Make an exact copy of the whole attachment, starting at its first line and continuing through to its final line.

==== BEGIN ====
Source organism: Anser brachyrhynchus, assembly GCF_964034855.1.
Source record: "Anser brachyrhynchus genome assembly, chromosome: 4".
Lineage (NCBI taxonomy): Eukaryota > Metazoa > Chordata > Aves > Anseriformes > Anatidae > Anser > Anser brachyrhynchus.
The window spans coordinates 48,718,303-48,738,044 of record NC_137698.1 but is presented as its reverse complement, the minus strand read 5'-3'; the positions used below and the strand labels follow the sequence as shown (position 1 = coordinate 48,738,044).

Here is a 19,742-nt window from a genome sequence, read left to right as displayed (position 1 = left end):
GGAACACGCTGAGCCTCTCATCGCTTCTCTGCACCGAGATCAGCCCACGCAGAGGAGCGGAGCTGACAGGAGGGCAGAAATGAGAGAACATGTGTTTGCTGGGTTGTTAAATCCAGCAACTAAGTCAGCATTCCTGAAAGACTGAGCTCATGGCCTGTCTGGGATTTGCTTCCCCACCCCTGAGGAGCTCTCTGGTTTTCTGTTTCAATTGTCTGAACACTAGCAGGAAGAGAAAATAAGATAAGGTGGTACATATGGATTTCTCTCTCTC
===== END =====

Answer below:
Source organism: Anser brachyrhynchus, assembly GCF_964034855.1.
Source record: "Anser brachyrhynchus genome assembly, chromosome: 4".
Lineage (NCBI taxonomy): Eukaryota > Metazoa > Chordata > Aves > Anseriformes > Anatidae > Anser > Anser brachyrhynchus.
The window spans coordinates 48,718,303-48,738,044 of record NC_137698.1 but is presented as its reverse complement, the minus strand read 5'-3'; the positions used below and the strand labels follow the sequence as shown (position 1 = coordinate 48,738,044).

Here is a 19,742-nt window from a genome sequence, read left to right as displayed (position 1 = left end):
GGAACACGCTGAGCCTCTCATCGCTTCTCTGCACCGAGATCAGCCCACGCAGAGGAGCGGAGCTGACAGGAGGGCAGAAATGAGAGAACATGTGTTTGCTGGGTTGTTAAATCCAGCAACTAAGTCAGCATTCCTGAAAGACTGAGCTCATGGCCTGTCTGGGATTTGCTTCCCCACCCCTGAGGAGCTCTCTGGTTTTCTGTTTCAATTGTCTGAACACTAGCAGGAAGAGAAAATAAGATAAGGTGGTACATATGGATTTCTCTCTCTC